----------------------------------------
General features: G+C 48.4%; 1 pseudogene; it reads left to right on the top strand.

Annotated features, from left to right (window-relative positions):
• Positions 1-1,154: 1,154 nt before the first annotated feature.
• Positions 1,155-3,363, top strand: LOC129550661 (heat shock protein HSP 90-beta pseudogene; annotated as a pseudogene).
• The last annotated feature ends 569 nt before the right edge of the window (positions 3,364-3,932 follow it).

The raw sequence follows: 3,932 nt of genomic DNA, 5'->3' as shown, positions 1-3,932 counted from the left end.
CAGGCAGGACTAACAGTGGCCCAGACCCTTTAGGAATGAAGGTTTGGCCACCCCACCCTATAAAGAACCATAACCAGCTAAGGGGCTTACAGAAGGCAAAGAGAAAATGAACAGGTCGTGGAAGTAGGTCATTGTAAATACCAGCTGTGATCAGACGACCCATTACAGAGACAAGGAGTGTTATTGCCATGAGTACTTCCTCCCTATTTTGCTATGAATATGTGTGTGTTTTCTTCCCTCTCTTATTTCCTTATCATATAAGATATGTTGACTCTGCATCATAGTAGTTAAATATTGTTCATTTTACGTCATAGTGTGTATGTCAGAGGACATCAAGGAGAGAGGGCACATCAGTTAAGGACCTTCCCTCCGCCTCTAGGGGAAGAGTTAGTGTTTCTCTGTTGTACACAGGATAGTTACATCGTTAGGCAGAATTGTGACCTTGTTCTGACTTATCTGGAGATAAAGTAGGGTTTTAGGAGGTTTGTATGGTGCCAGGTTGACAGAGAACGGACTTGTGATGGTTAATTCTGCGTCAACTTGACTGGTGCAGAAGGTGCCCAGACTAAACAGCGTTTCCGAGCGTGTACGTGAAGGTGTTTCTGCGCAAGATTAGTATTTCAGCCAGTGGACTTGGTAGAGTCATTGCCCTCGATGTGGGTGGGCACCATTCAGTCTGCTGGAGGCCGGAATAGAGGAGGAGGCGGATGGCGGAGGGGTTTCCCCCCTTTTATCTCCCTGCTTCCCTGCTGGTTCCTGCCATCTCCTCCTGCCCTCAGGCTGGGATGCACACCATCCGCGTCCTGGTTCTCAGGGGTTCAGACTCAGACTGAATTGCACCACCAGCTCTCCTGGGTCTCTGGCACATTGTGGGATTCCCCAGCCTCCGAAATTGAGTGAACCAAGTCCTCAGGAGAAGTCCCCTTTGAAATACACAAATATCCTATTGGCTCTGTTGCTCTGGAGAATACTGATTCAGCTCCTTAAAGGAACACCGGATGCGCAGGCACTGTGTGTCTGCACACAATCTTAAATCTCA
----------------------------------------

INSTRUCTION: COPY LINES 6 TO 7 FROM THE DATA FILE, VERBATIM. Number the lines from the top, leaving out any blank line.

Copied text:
The raw sequence follows: 3,932 nt of genomic DNA, 5'->3' as shown, positions 1-3,932 counted from the left end.
CAGGCAGGACTAACAGTGGCCCAGACCCTTTAGGAATGAAGGTTTGGCCACCCCACCCTATAAAGAACCATAACCAGCTAAGGGGCTTACAGAAGGCAAAGAGAAAATGAACAGGTCGTGGAAGTAGGTCATTGTAAATACCAGCTGTGATCAGACGACCCATTACAGAGACAAGGAGTGTTATTGCCATGAGTACTTCCTCCCTATTTTGCTATGAATATGTGTGTGTTTTCTTCCCTCTCTTATTTCCTTATCATATAAGATATGTTGACTCTGCATCATAGTAGTTAAATATTGTTCATTTTACGTCATAGTGTGTATGTCAGAGGACATCAAGGAGAGAGGGCACATCAGTTAAGGACCTTCCCTCCGCCTCTAGGGGAAGAGTTAGTGTTTCTCTGTTGTACACAGGATAGTTACATCGTTAGGCAGAATTGTGACCTTGTTCTGACTTATCTGGAGATAAAGTAGGGTTTTAGGAGGTTTGTATGGTGCCAGGTTGACAGAGAACGGACTTGTGATGGTTAATTCTGCGTCAACTTGACTGGTGCAGAAGGTGCCCAGACTAAACAGCGTTTCCGAGCGTGTACGTGAAGGTGTTTCTGCGCAAGATTAGTATTTCAGCCAGTGGACTTGGTAGAGTCATTGCCCTCGATGTGGGTGGGCACCATTCAGTCTGCTGGAGGCCGGAATAGAGGAGGAGGCGGATGGCGGAGGGGTTTCCCCCCTTTTATCTCCCTGCTTCCCTGCTGGTTCCTGCCATCTCCTCCTGCCCTCAGGCTGGGATGCACACCATCCGCGTCCTGGTTCTCAGGGGTTCAGACTCAGACTGAATTGCACCACCAGCTCTCCTGGGTCTCTGGCACATTGTGGGATTCCCCAGCCTCCGAAATTGAGTGAACCAAGTCCTCAGGAGAAGTCCCCTTTGAAATACACAAATATCCTATTGGCTCTGTTGCTCTGGAGAATACTGATTCAGCTCCTTAAAGGAACACCGGATGCGCAGGCACTGTGTGTCTGCACACAATCTTAAATCTCA